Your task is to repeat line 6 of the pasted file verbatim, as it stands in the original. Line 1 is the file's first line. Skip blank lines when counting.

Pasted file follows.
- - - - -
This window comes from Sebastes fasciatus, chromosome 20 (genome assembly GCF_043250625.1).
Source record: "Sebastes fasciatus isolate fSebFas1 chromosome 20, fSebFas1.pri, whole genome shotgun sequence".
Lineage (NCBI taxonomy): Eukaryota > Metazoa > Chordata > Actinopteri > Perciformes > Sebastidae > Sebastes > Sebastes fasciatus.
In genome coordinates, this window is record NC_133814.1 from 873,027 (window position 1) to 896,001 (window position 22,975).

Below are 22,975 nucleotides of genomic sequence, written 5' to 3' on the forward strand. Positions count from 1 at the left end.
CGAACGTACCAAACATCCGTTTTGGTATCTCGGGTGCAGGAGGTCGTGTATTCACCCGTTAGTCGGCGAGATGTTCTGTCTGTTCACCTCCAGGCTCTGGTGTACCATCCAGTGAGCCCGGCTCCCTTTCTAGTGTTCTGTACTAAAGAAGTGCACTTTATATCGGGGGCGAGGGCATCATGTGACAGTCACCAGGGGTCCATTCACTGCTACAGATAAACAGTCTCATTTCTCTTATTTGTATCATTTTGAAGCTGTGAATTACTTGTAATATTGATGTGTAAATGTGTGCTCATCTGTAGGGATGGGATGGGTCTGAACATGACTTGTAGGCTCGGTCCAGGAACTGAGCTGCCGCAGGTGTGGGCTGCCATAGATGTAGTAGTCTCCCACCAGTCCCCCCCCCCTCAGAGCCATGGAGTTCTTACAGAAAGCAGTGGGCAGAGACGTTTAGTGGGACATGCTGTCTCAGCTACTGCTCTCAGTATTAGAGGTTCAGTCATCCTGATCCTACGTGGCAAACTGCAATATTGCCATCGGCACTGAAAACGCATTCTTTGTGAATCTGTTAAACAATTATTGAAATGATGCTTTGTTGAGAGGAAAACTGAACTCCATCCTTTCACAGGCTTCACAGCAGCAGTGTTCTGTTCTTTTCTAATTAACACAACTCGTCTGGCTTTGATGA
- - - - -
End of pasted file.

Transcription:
CGAACGTACCAAACATCCGTTTTGGTATCTCGGGTGCAGGAGGTCGTGTATTCACCCGTTAGTCGGCGAGATGTTCTGTCTGTTCACCTCCAGGCTCTGGTGTACCATCCAGTGAGCCCGGCTCCCTTTCTAGTGTTCTGTACTAAAGAAGTGCACTTTATATCGGGGGCGAGGGCATCATGTGACAGTCACCAGGGGTCCATTCACTGCTACAGATAAACAGTCTCATTTCTCTTATTTGTATCATTTTGAAGCTGTGAATTACTTGTAATATTGATGTGTAAATGTGTGCTCATCTGTAGGGATGGGATGGGTCTGAACATGACTTGTAGGCTCGGTCCAGGAACTGAGCTGCCGCAGGTGTGGGCTGCCATAGATGTAGTAGTCTCCCACCAGTCCCCCCCCCCTCAGAGCCATGGAGTTCTTACAGAAAGCAGTGGGCAGAGACGTTTAGTGGGACATGCTGTCTCAGCTACTGCTCTCAGTATTAGAGGTTCAGTCATCCTGATCCTACGTGGCAAACTGCAATATTGCCATCGGCACTGAAAACGCATTCTTTGTGAATCTGTTAAACAATTATTGAAATGATGCTTTGTTGAGAGGAAAACTGAACTCCATCCTTTCACAGGCTTCACAGCAGCAGTGTTCTGTTCTTTTCTAATTAACACAACTCGTCTGGCTTTGATGA